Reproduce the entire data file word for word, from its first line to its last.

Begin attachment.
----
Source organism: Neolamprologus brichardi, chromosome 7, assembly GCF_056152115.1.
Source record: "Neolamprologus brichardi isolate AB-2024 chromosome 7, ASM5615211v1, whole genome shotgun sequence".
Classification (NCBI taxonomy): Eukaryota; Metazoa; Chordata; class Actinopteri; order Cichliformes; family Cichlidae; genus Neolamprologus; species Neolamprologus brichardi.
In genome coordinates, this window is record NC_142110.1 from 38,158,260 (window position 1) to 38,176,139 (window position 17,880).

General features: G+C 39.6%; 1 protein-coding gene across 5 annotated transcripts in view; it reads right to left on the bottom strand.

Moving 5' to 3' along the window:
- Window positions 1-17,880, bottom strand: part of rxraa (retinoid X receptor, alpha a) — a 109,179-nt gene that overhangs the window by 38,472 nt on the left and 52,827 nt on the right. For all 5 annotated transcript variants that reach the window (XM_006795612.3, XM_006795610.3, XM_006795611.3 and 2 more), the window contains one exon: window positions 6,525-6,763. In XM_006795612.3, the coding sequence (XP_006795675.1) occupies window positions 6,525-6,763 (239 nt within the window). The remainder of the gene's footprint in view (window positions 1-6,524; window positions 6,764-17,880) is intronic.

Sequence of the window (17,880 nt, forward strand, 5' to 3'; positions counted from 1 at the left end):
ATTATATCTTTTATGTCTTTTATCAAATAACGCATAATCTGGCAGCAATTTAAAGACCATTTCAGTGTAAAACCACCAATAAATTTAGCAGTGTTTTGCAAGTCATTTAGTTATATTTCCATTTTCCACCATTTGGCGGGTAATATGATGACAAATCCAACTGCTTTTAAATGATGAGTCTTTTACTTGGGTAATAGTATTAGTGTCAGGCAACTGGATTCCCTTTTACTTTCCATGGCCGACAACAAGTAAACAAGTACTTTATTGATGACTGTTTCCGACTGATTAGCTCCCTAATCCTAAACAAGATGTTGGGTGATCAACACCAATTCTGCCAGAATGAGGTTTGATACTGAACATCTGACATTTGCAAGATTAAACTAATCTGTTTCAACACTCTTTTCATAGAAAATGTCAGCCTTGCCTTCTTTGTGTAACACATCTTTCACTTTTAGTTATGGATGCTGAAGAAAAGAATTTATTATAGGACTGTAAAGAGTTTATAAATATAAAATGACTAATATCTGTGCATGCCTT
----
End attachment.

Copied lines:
Source organism: Neolamprologus brichardi, chromosome 7, assembly GCF_056152115.1.
Source record: "Neolamprologus brichardi isolate AB-2024 chromosome 7, ASM5615211v1, whole genome shotgun sequence".
Classification (NCBI taxonomy): Eukaryota; Metazoa; Chordata; class Actinopteri; order Cichliformes; family Cichlidae; genus Neolamprologus; species Neolamprologus brichardi.
In genome coordinates, this window is record NC_142110.1 from 38,158,260 (window position 1) to 38,176,139 (window position 17,880).

General features: G+C 39.6%; 1 protein-coding gene across 5 annotated transcripts in view; it reads right to left on the bottom strand.

Moving 5' to 3' along the window:
- Window positions 1-17,880, bottom strand: part of rxraa (retinoid X receptor, alpha a) — a 109,179-nt gene that overhangs the window by 38,472 nt on the left and 52,827 nt on the right. For all 5 annotated transcript variants that reach the window (XM_006795612.3, XM_006795610.3, XM_006795611.3 and 2 more), the window contains one exon: window positions 6,525-6,763. In XM_006795612.3, the coding sequence (XP_006795675.1) occupies window positions 6,525-6,763 (239 nt within the window). The remainder of the gene's footprint in view (window positions 1-6,524; window positions 6,764-17,880) is intronic.

Sequence of the window (17,880 nt, forward strand, 5' to 3'; positions counted from 1 at the left end):
ATTATATCTTTTATGTCTTTTATCAAATAACGCATAATCTGGCAGCAATTTAAAGACCATTTCAGTGTAAAACCACCAATAAATTTAGCAGTGTTTTGCAAGTCATTTAGTTATATTTCCATTTTCCACCATTTGGCGGGTAATATGATGACAAATCCAACTGCTTTTAAATGATGAGTCTTTTACTTGGGTAATAGTATTAGTGTCAGGCAACTGGATTCCCTTTTACTTTCCATGGCCGACAACAAGTAAACAAGTACTTTATTGATGACTGTTTCCGACTGATTAGCTCCCTAATCCTAAACAAGATGTTGGGTGATCAACACCAATTCTGCCAGAATGAGGTTTGATACTGAACATCTGACATTTGCAAGATTAAACTAATCTGTTTCAACACTCTTTTCATAGAAAATGTCAGCCTTGCCTTCTTTGTGTAACACATCTTTCACTTTTAGTTATGGATGCTGAAGAAAAGAATTTATTATAGGACTGTAAAGAGTTTATAAATATAAAATGACTAATATCTGTGCATGCCTT